David Epstein’s Range in 3 Sentences
- The world is made up of wicked vs kind environments, controlled spaces like golf and chess are kind, and variable events like work and football are wicked.
- Having more generalized experience makes you flexible and more adaptable to wicked environments.
- We benefit ourselves in the future, even with increased AI, to be more adaptable in our skills, to keep learning, and have wider areas we pull inspiration and analogies to solve problems.
I wasn’t a massive fan of Outliers by Malcolm Gladwell and this felt like the antidote to that book. Bill Gates recommended this book, and I knew I needed to check this out. This book helped me see you are never too old for anything, it’s really a situation of deliberate practice. With the proliferation of AI, being adaptable and gaining new skills quickly is going to be incredibly valuable to get ahead. This one felt like a validation of my ultralearning pursuits and self-taught/studying. I really love that in a wicked world, being less rigid is a life hack.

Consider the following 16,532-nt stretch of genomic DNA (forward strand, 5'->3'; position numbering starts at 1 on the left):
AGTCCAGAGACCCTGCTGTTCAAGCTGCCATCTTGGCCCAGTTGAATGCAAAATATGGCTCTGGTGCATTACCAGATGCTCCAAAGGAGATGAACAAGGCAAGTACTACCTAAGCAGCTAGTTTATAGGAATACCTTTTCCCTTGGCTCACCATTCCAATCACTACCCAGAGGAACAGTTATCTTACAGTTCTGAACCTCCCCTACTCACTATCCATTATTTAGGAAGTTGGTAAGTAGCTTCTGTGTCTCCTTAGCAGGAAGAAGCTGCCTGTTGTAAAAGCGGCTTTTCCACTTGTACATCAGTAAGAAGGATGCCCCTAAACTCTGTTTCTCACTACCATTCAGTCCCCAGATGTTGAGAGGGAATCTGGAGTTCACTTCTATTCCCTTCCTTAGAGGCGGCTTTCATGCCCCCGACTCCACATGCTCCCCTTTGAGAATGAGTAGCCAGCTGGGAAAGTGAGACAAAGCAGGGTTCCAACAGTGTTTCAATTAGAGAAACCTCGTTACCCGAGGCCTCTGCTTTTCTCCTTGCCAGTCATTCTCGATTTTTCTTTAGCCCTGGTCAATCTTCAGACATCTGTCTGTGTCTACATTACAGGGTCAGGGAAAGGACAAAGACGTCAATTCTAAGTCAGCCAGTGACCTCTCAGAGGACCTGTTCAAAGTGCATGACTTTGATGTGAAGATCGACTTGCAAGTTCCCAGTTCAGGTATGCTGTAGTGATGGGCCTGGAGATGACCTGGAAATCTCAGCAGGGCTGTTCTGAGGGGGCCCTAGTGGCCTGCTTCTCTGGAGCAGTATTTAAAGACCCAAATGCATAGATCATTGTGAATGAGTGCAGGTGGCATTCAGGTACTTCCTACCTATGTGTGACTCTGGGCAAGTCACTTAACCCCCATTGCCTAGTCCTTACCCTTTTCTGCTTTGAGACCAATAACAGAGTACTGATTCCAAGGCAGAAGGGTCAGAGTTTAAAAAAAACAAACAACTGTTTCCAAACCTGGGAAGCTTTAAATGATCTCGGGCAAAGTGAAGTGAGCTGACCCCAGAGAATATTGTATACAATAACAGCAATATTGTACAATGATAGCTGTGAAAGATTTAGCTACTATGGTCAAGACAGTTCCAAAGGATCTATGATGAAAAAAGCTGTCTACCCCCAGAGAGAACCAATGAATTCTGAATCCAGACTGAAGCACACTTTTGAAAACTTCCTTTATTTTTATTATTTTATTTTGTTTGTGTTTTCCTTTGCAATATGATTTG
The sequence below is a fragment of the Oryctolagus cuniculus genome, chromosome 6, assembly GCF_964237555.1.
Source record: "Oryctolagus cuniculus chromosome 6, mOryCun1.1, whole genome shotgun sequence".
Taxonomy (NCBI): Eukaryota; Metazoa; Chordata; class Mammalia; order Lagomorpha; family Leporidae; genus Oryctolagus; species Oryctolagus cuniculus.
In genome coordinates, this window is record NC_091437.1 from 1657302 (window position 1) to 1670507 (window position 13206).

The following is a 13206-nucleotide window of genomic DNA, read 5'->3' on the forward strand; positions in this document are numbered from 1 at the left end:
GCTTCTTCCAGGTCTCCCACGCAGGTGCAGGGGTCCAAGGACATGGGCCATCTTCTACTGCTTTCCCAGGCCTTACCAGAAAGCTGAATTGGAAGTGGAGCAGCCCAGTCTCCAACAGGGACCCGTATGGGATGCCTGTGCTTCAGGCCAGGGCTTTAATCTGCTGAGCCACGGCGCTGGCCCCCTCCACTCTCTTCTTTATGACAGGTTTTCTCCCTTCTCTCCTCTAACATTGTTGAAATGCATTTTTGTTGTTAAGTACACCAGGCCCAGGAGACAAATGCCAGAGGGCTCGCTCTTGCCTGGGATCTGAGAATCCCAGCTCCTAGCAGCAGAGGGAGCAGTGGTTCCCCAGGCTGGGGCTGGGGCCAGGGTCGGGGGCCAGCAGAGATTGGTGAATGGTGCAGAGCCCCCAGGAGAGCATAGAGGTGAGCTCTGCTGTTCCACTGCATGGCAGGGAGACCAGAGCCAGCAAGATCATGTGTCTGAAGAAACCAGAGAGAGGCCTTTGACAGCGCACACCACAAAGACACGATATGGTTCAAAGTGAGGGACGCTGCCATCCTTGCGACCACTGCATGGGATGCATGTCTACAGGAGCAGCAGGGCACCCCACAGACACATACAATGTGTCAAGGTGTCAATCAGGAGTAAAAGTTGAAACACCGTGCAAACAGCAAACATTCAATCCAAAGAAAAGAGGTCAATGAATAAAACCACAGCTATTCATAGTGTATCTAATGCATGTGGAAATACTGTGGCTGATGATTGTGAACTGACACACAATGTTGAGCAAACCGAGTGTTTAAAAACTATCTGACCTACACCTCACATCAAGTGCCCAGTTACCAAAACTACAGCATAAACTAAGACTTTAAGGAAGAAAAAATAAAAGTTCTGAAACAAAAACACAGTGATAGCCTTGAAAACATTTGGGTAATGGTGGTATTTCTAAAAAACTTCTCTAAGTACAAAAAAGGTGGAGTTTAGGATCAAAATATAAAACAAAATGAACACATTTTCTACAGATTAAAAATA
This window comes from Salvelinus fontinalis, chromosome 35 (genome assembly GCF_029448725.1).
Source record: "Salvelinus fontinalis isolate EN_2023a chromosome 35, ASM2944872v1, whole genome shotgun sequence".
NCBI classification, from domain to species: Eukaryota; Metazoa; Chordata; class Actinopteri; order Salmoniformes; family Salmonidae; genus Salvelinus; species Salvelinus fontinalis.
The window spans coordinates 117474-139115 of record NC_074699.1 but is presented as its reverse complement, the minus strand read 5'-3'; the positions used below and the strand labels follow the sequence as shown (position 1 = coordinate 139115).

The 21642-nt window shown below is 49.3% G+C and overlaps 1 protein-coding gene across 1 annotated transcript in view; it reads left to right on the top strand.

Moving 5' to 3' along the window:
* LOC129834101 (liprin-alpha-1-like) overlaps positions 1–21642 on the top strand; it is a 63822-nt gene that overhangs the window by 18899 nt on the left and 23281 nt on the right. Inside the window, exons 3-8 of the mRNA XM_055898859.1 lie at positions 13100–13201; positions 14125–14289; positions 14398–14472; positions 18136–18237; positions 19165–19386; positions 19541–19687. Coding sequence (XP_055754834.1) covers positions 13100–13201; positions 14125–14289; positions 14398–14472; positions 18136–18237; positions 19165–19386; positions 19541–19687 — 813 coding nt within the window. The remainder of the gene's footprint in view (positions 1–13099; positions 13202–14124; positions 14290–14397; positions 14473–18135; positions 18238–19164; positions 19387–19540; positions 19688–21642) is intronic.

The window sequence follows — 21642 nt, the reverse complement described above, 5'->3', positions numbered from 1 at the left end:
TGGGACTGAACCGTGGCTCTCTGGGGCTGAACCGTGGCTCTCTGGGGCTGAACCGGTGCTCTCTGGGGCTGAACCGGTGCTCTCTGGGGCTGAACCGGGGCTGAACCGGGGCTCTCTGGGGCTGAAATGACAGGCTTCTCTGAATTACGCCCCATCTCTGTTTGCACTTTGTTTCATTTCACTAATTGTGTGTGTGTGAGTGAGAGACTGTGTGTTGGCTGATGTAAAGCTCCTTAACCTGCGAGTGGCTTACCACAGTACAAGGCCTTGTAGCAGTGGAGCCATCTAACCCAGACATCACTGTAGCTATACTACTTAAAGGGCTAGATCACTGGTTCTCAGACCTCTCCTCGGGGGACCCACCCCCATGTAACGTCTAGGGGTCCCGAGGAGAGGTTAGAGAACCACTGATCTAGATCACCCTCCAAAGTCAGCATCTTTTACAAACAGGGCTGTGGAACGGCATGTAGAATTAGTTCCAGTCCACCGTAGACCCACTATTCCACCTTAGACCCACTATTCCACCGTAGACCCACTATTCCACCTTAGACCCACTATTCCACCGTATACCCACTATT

Who Should Read It?
If you are a career switcher, someone with multiple interests, interested in learning a new skill later in life, or someone who isn’t sure about the 10,000 hour idea.
Compare yourself to yourself yesterday, not to younger people who aren’t you. Everyone progresses at a different rate, so don’t let anyone else make you feel behind. You probably don’t even know where exactly you’re going, so feeling behind doesn’t help. Instead, as Herminia Ibarra suggested for the proactive pursuit of match quality, start planning experiments. Your personal version of Friday night or Saturday morning experiments, perhaps.